travels, trips and plans, EH's 1930 trip to England, EH's proposed 1931 England visit, called off, EH's 1932 summer holidays, the Eliots' Derby Day excursion, related, the Eliots' July 1932 Hindhead visit, the Eliots' August 1932 Eastbourne holiday, described, TSE's 1932–3 year in America, Norton Professorship offered to TSE, and the prospect of reunion with EH, which TSE refuses to see as decisive, which angers EH, who writes and destroys a response, TSE's financial imperatives, TSE's itinerary, and the question of discretion, opportunity for adventurous lecture-tours, TSE speculates on attendant feelings, TSE on the voyage over, TSE reflects on, TSE's return from, the Eliot family's Randolph holiday, TSE's 1933 westward tour to Scripps, proposed to EH, and TSE's need to lecture, possibly via St. Louis, TSE's itinerary, possible stopover in Seattle, a shameful source of happiness, still a happy thought, described by Havens and others, TSE reflects on, TSE's return from, TSE wonders at after-effect on EH, EH urged to reflect honestly on, Ada on, and a conversation about divorce, in EH's recollection, possible EH 1933 summer in England, TSE's 1933 Faber summer holiday, set for mid-August, postponed, rearranged, TSE buys summer outfits for, described, TSE's 1933 tour of Scotland, possible itinerary, Morley's preparations for, described for EH, TSE's 1933 trip to Paris, mooted, described, EH's 1934–5 year in Europe, TSE delighted at the prospect, attempts to coordinate with TSE's 1934 summer plans, the Perkinses due in Chipping Camden, EH's itinerary, TSE's initial weekend at Chipping Campden, TSE books rooms in Lechlade, TSE visits Campden again with family, and again alone, which visit TSE reflects on, TSE's plans to entertain EH en route to Europe, EH's continental itinerary, VHE and propriety inhibit pre-Paris arrangements, L'Escargot lunch, weekend in Sussex for EH's birthday, possible London tea-party, second lunch at L'Escargot, EH and TSE's November excursions, a month which TSE reflects happily on, EH's summer 1935 plans, EH departs England, EH in Florence, arrived in Rome, TSE coordinating with EH's return, TSE recommends Siena, EH returns to Florence, EH sails for Riviera, EH returns from France, L'Escargot lunch on EH's return, EH sails for Guernsey, May 1935, EH's June 1935 London sortie, TSE attends Dr Perkins's birthday, TSE's July 1935 Campden week, TSE offers to fund EH in London, where EH joins Jeanie McPherrin, TSE's Campden birthday weekend, prospect of EH spending month at Blomfield Terrace, Thorp theatre outing, TSE's 6–8 September Campden weekend, EH staying at 19 Rosary Gardens, EH to Campden for 15–17 November, EH sails for Boston, EH and TSE's final farewell, TSE and EH's final weeks in London, their excursion to Finchampstead, TSE reflects on, excursion to Greenwich, EH reflects on the final weeks of, TSE's 1934 Faber summer holiday, described, TSE's dream of Cairo, TSE's invitation to Finland, palmed off on Robert Nichols, TSE's 1935 tour of Scotland, proposed by Blake, attempts to coordinate with EH, TSE's itinerary, TSE's 1935 Faber summer holiday, TSE writes from, described, TSE's 1936 visit to Ireland, TSE's itinerary, recounted, TSE's spring/summer 1936 trip to Paris, first contemplated, date fixed, Morleys invited, TSE's itinerary, recounted, TSE's 1936 Faber summer holiday, TSE writes from, TSE's 1936 American trip, spring arrival dependent on New York Murder, if not spring, then autumn, possible excursions, autumn better for seeing EH, and possible Princeton offer, and possible Smith visit, efforts to coordinate with EH, passage on Alaunia booked, TSE's itinerary, Murder to pay for, coordinating with Eliot Randolph holiday, the moment of parting from EH, TSE's birthday during, TSE reflects on, TSE's 1937 tour of Scotland, itinerary, recounted, the Morley–Eliot 1937 trip to Salzburg, contemplated, itinerary, EH receives postcard from, described, as relayed to OM, EH's 1937 summer in England, and Mrs Seaverns, EH accompanies TSE to Edinburgh, itinerary coordinated with EH, dinner at L'Escargot, TSE's 10–11 July Campden visit, TSE's 17–22 July Campden visit, TSE's 21 August Campden visit, EH travels to Yorkshire, TSE reminisces about, TSE's 1937 Faber summer holiday, TSE reports from, leaves TSE sunburnt, TSE's 1938 trip to Lisbon, outlined to EH, TSE advised on, travel arrangements, the voyage out, described, EH's 1938 summer in England, and whether EH should spend it at Campden, EH's arrival confirmed, TSE's July Campden visit, EH's late-July London stay, TSE's 5–21 August Campden fortnight, TSE's 3–6 September Campden visit, EH's September London stay, TSE reflects on, TSE's 1938 Faber summer holiday, TSE's preparations for, TSE reports from, possible EH England Christmas 1938 visit, possible TSE 1939 visit to America, mooted for spring, complicated by Marion and Dodo's trip, shifted to autumn, threatened by war, made impossible, EH's 1939 England visit, TSE's efforts to coordinate with, threatened by war, complicated by Marion's arrival, EH's itinerary, EH's initial London stay, TSE's 7–20 July Campden visit, TSE's 22–30 August Campden visit, TSE's 2–4 September Campden visit, EH again London, EH and TSE's parting moments, in TSE's memory, memory vitiated by EH's subsequent letter, TSE's 1939 Faber summer holiday, TSE writes from, possible wartime transatlantic crossings, contingencies, in case of EH being ill, TSE's reasons for and against, and TSE's New York proposition, following invasion Denmark and Norway, impossible for TSE unless official, TSE's desire to remain in England, TSE's reasons for and against accepting lectureship, given Ada's impending death, TSE's abortive 1940 Italian mission, possible but confidential, lectures prepared for, and the prospect of seeing EP, might include Paris, itinerary, in jeopardy, final preparations for, cancelled, TSE's 1940 visit to Dublin, approved by Foreign Office, in national interest, itinerary, recounted, involves TSE's first plane-journey, TSE's 1940 Faber summer holiday, TSE reports from, TSE's 1941 Faber summer holiday, Kipling and fishing-rod packed for, TSE reports from, TSE's 1941 Northern tour, proposed by the Christendom group, arranged with Demant, itinerary, recounted, TSE's 1942 British Council mission to Sweden, TSE makes cryptic allusion to, as recounted to EH, as recounted to JDH, return leg in London, as war-work, TSE's 1942 New Forest holiday, described, TSE's 1942 week in Scotland, recounted, TSE's abortive 1942 Iceland mission, TSE's 1943 trip to Edinburgh, recounted, TSE's abortive 1943 Iceland mission, TSE's 1943 New Forest holiday, TSE's 1944 trip to Edinburgh, TSE's abortive 1944 North Africa mission, TSE's May 1945 trip to Paris, described, TSE's June 1945 trip to Paris, recounted, possible post-war American visit, and Henry's impending death, ideally ancillary to work, possibly as F&F's representative, waits on TSE's health and Carlyle Mansions, TSE's 1945 September fortnight in Lee, described, TSE's 1945 Christmas in Lee, described, TSE's 1946 summer in America, date for passage fixed, paperwork for, TSE's itinerary, its aftermath, recounted, TSE's 1947 summer in America, dependent on lecture engagements, TSE seeks to bring forward, Henry's condition brings further forward, set for April, itinerary, EH reflects on, TSE's scheduled December 1947 visit to Marseilles and Rome, itinerary, TSE's preparations for, dreaded, Roman leg described by Roger Hinks, EH's hypothetical March 1948 visit to England, TSE's postponed 1948 trip to Aix, itinerary, recounted, home via Paris, TSE's 1948 trip to America, itinerary, TSE's visit to EH in Andover, disrupted by Nobel Prize, TSE's 1948 Nobel Prize visit to Stockholm, itinerary, recounted, TSE's 1949 family motor-tour of Scotland, described, TSE's October–November 1949 trip to Germany, possible itinerary, preparations for, final itinerary, TSE's account of, the return via Belgium, TSE's January 1950 voyage to South Africa, all but fixed, itinerary, described by TSE, recounted by Faber, EH's 1950 summer in England, TSE books EH's hotel room for, TSE's efforts to coordinate with EH's movements, EH in Campden, TSE reports to Aunt Edith on, TSE's 1950 visit to America, and TSE's possible Chicago post, the Chicago leg, November itinerary, TSE's spring 1951 trip to Spain, itinerary, recounted, TSE's September 1951 Geneva stay, itinerary, recounted, TSE's 1951 British Council mission to Paris, recounted, TSE's second 1951 British Council mission to Paris, recounted, TSE's 1952 visit to Rennes and the Riviera, itinerary, recounted, TSE's 1952 visit to America, itinerary, efforts to coordinate with EH's summer, TSE on meeting with EH, TSE's 1952 rest cure in Switzerland, TSE's 1953 visit to St. Louis and America, set for June, to include fortnight in Cambridge, itinerary, EH's 1953 trip to England, EH's Alnwick plans, TSE books hotel for EH, and EH's ticket to Confidential Clerk, TSE's 1953 visit to Geneva, TSE's 1953–4 trip to South Africa, itinerary, described, arrival described to JDH, GCF on, TSE's 1954 Geneva rest cure, Geneva preferred to Paris, TSE's deferred 1955 visit to Hamburg, prospect inspires reluctance in TSE, proposed for spring 1955, dreaded, TSE now returned from, TSE's 1955 visit to America, and contingent speaking engagements, foreshortened, itinerary, Washington described, TSE's return from, TSE's 1955 Geneva rest cure, TSE's 1956 visit to America, passage fixed for April, itinerary, TSE in the midst of, TSE reflects on, TSE's 1956 Geneva rest cure, itinerary, recounted, illness during, EH's 1957 visit to England, TSE and EVE invited to Campden, TSE reciprocates with London invitation, but EH leaves England abruptly, which TSE consults Eleanor Hinkley over, who duly explains, TSE and EVE's 1958 trip to America, as rumoured to EH, EH's 1959 tour of Scandinavia, funded by bequest from cousin, TSE and EVE's 1959 trip to America, TSE and EVE's 1963 trip to America,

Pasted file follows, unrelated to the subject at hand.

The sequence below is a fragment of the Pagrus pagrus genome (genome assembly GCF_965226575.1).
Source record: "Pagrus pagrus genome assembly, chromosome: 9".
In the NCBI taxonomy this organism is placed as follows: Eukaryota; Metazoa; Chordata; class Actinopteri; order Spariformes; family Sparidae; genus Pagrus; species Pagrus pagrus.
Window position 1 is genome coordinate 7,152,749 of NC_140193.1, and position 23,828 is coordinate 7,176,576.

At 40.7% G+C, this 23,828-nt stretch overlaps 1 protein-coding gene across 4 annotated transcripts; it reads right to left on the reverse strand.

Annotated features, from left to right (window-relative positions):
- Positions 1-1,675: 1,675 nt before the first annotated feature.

Wallop, Gerard, Viscount Lymington (later 9th Earl of Portsmouth), also at anti-Fabian dinner, compared to American conservatives, discusses agriculture, visited at Farleigh,

6.GerardWallop, Gerard, Viscount Lymington (later 9th Earl of Portsmouth) Wallop (1898–1984), farmer, landowner (Fairleigh House, Farleigh Wallop, Basingstoke), politician, writer on agricultural topics, was Viscount Lymington, 1925–43, before succeeding his father as 9th Earl of Portsmouth. Conservative Member of Parliament for Basingstoke, 1929–34. Active through the 1930s in the organic husbandry movement, and, in right-wing politics, he edited New Pioneer, 1938–40. Works include Famine in England (1938); Alternative to Death (F&F, 1943). See Philip Conford, ‘Organic Society: Agriculture and Radical Politics in the Career of Gerard Wallop, Ninth Earl of Portsmouth (1898–1984)’, The Agricultural History Review 53: 1 (2005), 78–96; Craig Raine, T. S. Eliot (Oxford, 2006), 190–4; and Jeremy Diaper, T. S. Eliot and Organicism (Clemson, S. C., 2018).

Watt, Bill, the Fabers' wartime lodger, TSE to visit, implores TSE to visit him in Cambridge, where TSE eventually visits,

3.BillWatt, Bill Watt, literary agent.

Williams, Charles, described for EH, at Guthrie's Measure for Measure, on Family Reunion, reviewed by TSE, visited by TSE at OUP, and C. S. Lewis lunch with TSE, dies, 'une âme pure', TSE's eulogy on, TSE writes introduction to promote, All Hallow's Eve, Cranmer, Descent of the Dove, Seed of Adam,

5.CharlesWilliams, Charles Williams (1886–1945), novelist, poet, playwright, writer on religion and theology; biographer; member of the Inklings: see Biographical Register.